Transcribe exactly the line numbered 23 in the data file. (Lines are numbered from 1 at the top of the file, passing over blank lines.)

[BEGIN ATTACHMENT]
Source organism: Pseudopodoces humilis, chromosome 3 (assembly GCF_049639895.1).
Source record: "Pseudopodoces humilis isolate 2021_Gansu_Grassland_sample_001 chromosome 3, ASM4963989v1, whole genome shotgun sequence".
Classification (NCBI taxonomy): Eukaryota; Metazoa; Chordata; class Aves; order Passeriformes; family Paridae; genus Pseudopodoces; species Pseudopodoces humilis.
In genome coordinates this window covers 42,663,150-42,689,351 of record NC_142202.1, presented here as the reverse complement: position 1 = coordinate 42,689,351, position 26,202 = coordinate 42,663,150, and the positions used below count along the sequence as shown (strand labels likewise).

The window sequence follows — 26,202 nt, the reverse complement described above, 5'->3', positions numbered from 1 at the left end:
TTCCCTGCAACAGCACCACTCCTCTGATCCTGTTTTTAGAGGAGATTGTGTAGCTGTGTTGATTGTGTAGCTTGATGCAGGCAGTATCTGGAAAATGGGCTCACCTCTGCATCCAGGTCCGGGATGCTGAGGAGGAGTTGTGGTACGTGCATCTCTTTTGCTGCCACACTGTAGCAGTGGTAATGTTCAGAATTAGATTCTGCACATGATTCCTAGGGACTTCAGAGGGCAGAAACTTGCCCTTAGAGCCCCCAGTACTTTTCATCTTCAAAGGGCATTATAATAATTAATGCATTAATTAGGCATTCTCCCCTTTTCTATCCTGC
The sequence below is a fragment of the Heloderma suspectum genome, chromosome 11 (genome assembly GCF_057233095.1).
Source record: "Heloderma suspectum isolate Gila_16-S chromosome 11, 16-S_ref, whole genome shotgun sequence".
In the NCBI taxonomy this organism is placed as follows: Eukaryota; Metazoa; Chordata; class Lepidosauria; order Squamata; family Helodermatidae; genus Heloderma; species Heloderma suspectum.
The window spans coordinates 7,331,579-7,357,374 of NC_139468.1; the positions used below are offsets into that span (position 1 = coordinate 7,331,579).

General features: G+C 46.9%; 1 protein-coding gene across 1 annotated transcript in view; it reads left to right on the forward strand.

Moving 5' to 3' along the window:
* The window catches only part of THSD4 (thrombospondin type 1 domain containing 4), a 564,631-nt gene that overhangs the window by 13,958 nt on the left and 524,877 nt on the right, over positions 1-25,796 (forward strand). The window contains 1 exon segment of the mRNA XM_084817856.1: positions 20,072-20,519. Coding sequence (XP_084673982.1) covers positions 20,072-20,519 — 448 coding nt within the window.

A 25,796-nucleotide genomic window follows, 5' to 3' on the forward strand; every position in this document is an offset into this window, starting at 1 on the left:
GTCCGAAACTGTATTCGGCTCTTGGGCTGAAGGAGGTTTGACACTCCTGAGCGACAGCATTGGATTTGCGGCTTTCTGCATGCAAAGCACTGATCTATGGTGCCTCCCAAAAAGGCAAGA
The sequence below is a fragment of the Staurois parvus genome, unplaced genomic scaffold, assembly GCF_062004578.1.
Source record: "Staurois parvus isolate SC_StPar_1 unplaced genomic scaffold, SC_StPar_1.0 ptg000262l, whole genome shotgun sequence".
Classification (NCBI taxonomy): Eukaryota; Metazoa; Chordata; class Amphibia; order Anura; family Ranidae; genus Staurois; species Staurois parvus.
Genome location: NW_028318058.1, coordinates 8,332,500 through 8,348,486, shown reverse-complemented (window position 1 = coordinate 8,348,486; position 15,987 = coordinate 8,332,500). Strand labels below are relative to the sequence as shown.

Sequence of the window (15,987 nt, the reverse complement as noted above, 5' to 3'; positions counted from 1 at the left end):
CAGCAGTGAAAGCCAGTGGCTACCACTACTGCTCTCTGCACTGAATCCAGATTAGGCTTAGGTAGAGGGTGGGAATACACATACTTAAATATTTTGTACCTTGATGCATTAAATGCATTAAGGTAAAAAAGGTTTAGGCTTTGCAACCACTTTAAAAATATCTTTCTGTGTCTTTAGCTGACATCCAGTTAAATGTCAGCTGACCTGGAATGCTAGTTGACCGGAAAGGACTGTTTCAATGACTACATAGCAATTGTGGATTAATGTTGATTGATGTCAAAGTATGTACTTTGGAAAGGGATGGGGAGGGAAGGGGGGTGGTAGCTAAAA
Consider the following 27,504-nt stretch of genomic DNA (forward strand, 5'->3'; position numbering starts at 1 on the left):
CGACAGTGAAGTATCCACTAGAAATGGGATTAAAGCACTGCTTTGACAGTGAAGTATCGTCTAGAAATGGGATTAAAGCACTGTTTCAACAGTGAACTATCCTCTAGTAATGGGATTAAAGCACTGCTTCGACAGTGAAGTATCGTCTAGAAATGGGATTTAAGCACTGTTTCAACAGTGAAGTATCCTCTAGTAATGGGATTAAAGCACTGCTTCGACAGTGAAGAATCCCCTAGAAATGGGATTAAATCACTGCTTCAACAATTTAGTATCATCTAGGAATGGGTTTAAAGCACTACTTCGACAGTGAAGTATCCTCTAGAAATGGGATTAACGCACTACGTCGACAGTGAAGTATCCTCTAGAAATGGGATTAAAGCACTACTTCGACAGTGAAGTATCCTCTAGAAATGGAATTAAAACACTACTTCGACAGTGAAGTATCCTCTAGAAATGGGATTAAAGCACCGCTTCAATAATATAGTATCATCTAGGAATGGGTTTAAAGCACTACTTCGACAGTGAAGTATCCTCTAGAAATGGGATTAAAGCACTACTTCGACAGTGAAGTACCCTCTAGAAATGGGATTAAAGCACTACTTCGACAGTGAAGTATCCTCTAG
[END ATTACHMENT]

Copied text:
CGACAGTGAAGTATCCACTAGAAATGGGATTAAAGCACTGCTTTGACAGTGAAGTATCGTCTAGAAATGGGATTAAAGCACTGTTTCAACAGTGAACTATCCTCTAGTAATGGGATTAAAGCACTGCTTCGACAGTGAAGTATCGTCTAGAAATGGGATTTAAGCACTGTTTCAACAGTGAAGTATCCTCTAGTAATGGGATTAAAGCACTGCTTCGACAGTGAAGAATCCCCTAGAAATGGGATTAAATCACTGCTTCAACAATTTAGTATCATCTAGGAATGGGTTTAAAGCACTACTTCGACAGTGAAGTATCCTCTAGAAATGGGATTAACGCACTACGTCGACAGTGAAGTATCCTCTAGAAATGGGATTAAAGCACTACTTCGACAGTGAAGTATCCTCTAGAAATGGAATTAAAACACTACTTCGACAGTGAAGTATCCTCTAGAAATGGGATTAAAGCACCGCTTCAATAATATAGTATCATCTAGGAATGGGTTTAAAGCACTACTTCGACAGTGAAGTATCCTCTAGAAATGGGATTAAAGCACTACTTCGACAGTGAAGTACCCTCTAGAAATGGGATTAAAGCACTACTTCGACAGTGAAGTATCCTCTAG